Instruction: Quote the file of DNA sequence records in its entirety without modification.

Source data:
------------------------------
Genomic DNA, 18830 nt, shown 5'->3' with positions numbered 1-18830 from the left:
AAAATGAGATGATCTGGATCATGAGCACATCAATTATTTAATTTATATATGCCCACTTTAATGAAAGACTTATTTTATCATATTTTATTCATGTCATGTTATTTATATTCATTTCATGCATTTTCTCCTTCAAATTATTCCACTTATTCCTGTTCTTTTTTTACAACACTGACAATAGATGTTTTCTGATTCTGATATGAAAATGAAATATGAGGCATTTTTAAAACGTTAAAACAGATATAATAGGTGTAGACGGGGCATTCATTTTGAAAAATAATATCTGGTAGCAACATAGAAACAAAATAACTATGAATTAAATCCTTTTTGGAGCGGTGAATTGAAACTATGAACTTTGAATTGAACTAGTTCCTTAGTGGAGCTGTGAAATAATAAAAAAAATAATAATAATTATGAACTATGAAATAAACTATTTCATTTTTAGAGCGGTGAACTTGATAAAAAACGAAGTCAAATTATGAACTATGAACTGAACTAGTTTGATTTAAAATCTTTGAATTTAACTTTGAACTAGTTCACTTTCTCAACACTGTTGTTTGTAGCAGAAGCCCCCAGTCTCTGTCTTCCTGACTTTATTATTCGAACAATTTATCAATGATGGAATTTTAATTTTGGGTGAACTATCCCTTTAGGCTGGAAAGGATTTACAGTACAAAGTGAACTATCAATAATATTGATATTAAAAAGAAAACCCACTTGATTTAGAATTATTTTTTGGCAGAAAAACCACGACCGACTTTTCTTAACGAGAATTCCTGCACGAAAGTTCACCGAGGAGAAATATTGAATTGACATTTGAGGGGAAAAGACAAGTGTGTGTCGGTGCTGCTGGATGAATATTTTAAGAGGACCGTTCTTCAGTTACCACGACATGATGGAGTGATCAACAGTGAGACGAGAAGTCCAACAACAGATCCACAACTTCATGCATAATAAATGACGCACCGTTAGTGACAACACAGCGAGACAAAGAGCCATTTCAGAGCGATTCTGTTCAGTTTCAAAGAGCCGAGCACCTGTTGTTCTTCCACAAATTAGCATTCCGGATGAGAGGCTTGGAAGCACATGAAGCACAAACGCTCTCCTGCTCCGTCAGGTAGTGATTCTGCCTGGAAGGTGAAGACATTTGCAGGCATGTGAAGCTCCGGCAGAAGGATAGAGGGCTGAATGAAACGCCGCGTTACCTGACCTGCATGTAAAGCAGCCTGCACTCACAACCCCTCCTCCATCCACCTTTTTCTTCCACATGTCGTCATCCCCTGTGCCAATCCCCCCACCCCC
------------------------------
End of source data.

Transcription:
Genomic DNA, 18830 nt, shown 5'->3' with positions numbered 1-18830 from the left:
AAAATGAGATGATCTGGATCATGAGCACATCAATTATTTAATTTATATATGCCCACTTTAATGAAAGACTTATTTTATCATATTTTATTCATGTCATGTTATTTATATTCATTTCATGCATTTTCTCCTTCAAATTATTCCACTTATTCCTGTTCTTTTTTTACAACACTGACAATAGATGTTTTCTGATTCTGATATGAAAATGAAATATGAGGCATTTTTAAAACGTTAAAACAGATATAATAGGTGTAGACGGGGCATTCATTTTGAAAAATAATATCTGGTAGCAACATAGAAACAAAATAACTATGAATTAAATCCTTTTTGGAGCGGTGAATTGAAACTATGAACTTTGAATTGAACTAGTTCCTTAGTGGAGCTGTGAAATAATAAAAAAAATAATAATAATTATGAACTATGAAATAAACTATTTCATTTTTAGAGCGGTGAACTTGATAAAAAACGAAGTCAAATTATGAACTATGAACTGAACTAGTTTGATTTAAAATCTTTGAATTTAACTTTGAACTAGTTCACTTTCTCAACACTGTTGTTTGTAGCAGAAGCCCCCAGTCTCTGTCTTCCTGACTTTATTATTCGAACAATTTATCAATGATGGAATTTTAATTTTGGGTGAACTATCCCTTTAGGCTGGAAAGGATTTACAGTACAAAGTGAACTATCAATAATATTGATATTAAAAAGAAAACCCACTTGATTTAGAATTATTTTTTGGCAGAAAAACCACGACCGACTTTTCTTAACGAGAATTCCTGCACGAAAGTTCACCGAGGAGAAATATTGAATTGACATTTGAGGGGAAAAGACAAGTGTGTGTCGGTGCTGCTGGATGAATATTTTAAGAGGACCGTTCTTCAGTTACCACGACATGATGGAGTGATCAACAGTGAGACGAGAAGTCCAACAACAGATCCACAACTTCATGCATAATAAATGACGCACCGTTAGTGACAACACAGCGAGACAAAGAGCCATTTCAGAGCGATTCTGTTCAGTTTCAAAGAGCCGAGCACCTGTTGTTCTTCCACAAATTAGCATTCCGGATGAGAGGCTTGGAAGCACATGAAGCACAAACGCTCTCCTGCTCCGTCAGGTAGTGATTCTGCCTGGAAGGTGAAGACATTTGCAGGCATGTGAAGCTCCGGCAGAAGGATAGAGGGCTGAATGAAACGCCGCGTTACCTGACCTGCATGTAAAGCAGCCTGCACTCACAACCCCTCCTCCATCCACCTTTTTCTTCCACATGTCGTCATCCCCTGTGCCAATCCCCCCACCCCC